She says: “Key successes in the fight against disabled people’s oppression have not been handed down from EU bodies but won by grassroots disabled people and our allies.

“The independent living movement was formed by disabled people breaking out of residential care; the social model of disability was developed by disabled socialists; Atos was driven out of the contract running the work capability assessment by disabled campaigners.”

Caroline Richardson, from the Spartacus online campaigning network, was another disabled activist to speak out against Brexit this week.

She said: “Those supporting Brexit are overwhelmingly MPs and ministers who have supported and designed swingeing cuts to disability and sickness benefits [including work and pensions secretary Iain Duncan Smith and employment minister Priti Patel], and hence disabled people are totally justified in not wishing to follow their guidance in voting out.

“Of course there are huge concerns about human rights issues, and many sick and disabled people feel that Europe, the EU and the UN combined give them more protection against retrogressive policies and protect their individual rights.”

Jonathan Kaye, another disabled campaigner in favour of staying in the EU, said he believes Brexit would lead to an exodus of personal assistants (PAs), originally from eastern Europe, who are currently working in the UK.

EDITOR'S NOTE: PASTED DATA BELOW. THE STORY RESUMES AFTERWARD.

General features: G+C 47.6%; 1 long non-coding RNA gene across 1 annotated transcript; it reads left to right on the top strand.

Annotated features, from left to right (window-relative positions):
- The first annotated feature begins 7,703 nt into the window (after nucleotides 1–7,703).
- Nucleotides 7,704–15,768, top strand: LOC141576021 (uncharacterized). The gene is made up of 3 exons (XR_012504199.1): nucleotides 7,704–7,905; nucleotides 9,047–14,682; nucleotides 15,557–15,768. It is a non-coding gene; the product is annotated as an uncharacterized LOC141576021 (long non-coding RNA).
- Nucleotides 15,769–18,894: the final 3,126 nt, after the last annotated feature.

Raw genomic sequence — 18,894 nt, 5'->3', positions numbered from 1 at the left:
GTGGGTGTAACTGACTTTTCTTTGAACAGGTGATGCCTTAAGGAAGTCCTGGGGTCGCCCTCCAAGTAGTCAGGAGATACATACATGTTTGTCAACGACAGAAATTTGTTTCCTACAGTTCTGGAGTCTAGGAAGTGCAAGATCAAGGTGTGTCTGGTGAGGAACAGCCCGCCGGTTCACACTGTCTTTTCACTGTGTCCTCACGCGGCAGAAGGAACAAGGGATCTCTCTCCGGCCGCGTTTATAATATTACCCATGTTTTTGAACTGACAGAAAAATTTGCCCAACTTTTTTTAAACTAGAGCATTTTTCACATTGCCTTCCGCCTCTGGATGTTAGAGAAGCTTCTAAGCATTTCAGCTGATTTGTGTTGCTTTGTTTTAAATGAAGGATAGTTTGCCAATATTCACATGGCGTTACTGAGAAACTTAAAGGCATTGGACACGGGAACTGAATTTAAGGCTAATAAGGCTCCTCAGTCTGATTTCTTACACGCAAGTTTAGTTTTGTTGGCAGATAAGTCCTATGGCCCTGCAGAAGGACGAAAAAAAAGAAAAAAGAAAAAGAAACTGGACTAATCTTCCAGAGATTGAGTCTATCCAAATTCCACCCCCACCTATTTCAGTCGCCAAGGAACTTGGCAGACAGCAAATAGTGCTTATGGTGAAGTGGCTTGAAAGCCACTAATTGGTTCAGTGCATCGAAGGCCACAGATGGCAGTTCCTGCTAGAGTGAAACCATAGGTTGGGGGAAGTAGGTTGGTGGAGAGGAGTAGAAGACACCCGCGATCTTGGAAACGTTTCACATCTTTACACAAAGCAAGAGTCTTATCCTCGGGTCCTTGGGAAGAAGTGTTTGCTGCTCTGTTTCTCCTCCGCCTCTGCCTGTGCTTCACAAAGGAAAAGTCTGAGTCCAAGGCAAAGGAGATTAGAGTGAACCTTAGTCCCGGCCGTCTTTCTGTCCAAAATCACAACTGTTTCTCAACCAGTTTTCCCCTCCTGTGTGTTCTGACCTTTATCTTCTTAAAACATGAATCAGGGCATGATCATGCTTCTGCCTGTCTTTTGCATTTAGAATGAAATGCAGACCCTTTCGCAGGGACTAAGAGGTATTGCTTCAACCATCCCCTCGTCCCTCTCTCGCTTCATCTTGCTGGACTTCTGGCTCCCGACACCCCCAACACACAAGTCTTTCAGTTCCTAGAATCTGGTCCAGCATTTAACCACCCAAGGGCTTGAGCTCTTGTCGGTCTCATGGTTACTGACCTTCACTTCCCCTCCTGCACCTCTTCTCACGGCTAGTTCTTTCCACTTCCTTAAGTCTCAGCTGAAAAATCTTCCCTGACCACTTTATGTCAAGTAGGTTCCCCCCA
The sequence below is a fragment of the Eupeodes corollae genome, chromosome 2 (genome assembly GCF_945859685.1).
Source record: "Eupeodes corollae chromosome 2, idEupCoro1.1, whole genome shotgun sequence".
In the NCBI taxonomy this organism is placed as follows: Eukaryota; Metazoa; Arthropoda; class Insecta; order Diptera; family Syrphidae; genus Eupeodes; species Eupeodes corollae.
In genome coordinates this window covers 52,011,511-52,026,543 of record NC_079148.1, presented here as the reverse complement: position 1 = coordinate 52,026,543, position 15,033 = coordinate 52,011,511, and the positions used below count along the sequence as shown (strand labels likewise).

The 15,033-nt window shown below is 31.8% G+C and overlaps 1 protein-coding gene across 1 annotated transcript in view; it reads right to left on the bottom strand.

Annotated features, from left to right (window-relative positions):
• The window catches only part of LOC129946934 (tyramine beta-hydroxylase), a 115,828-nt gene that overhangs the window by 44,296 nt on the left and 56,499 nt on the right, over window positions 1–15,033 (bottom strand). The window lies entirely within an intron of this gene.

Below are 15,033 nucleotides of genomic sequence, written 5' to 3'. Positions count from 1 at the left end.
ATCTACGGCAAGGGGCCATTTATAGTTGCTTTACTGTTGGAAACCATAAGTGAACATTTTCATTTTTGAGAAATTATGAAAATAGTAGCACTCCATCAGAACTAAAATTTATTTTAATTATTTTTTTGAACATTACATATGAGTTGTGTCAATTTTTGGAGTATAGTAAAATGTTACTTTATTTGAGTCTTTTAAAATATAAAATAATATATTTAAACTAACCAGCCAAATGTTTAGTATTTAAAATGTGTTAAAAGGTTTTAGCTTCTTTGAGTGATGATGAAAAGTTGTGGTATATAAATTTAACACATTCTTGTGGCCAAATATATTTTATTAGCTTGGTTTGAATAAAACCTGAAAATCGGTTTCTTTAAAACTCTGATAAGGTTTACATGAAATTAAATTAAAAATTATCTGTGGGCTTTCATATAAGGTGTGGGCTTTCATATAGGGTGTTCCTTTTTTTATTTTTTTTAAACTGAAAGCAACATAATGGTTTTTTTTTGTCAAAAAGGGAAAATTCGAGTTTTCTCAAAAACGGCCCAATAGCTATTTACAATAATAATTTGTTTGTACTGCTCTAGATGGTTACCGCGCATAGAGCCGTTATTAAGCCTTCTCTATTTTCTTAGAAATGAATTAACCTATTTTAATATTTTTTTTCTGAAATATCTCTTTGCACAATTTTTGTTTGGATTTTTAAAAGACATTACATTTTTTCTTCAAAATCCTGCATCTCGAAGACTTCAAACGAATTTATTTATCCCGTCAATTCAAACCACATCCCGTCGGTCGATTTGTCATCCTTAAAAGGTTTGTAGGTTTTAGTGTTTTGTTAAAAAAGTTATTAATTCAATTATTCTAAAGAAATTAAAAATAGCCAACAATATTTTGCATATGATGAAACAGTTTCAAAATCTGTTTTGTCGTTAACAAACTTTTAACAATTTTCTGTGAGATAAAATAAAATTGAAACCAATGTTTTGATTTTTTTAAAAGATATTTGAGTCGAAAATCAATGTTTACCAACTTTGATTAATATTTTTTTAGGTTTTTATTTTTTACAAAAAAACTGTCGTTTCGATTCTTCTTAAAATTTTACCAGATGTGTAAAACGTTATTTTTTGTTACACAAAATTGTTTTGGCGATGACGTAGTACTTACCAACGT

Kaye, who himself has a Hungarian PA, said the prospect of Brexit would be likely to see the value of the pound plummet, making it much less profitable for PAs from the continent to stay working in the UK and send money home to their families.

He said: “It’s down to the economics. If it is more expensive for them to stay here than it would be for them to go to Germany, where there is just as big a crisis on the care front, then they would all move there.

“It will have dire effects on the care industry and the health industry. There are eastern Europeans throughout the care industry.

“My PA was a qualified lawyer in Hungary but she finds it more economical to be a carer here.

“She said several of her friends are all quite scared and they think if the UK does exit they will get out quickly [for financial reasons].”

Meanwhile, organisations of disabled people from across Europe have backed a motion calling on the UK to stay in the EU.

The board of the European Disability Forum said that it “recognises the democratic right of UK citizens to vote freely in their referendum on UK membership of the EU”, but believes that “a common European human rights agenda is better achieved together, within a strong EU”.

The motion adds: “Living through recent years of austerity, the rights of persons with disabilities continue to be undermined in the EU and in member states.

“Together we are in a stronger position to fight this trend. We should work to remove barriers, not erect new ones.”

And Labour MEP Richard Howitt, chair of the European Parliament’s all party disability rights group, said in a speech to the disability charity Papworth Trust on Friday (11 March) that 87,000 British disabled people had benefited from European Social Fund money in the last year.

He said: “The truth is that the minimum floor of rights created in Europe has actually pulled up standards for all.

“And remaining in Europe will see that gradual process of improvement continue into the future.”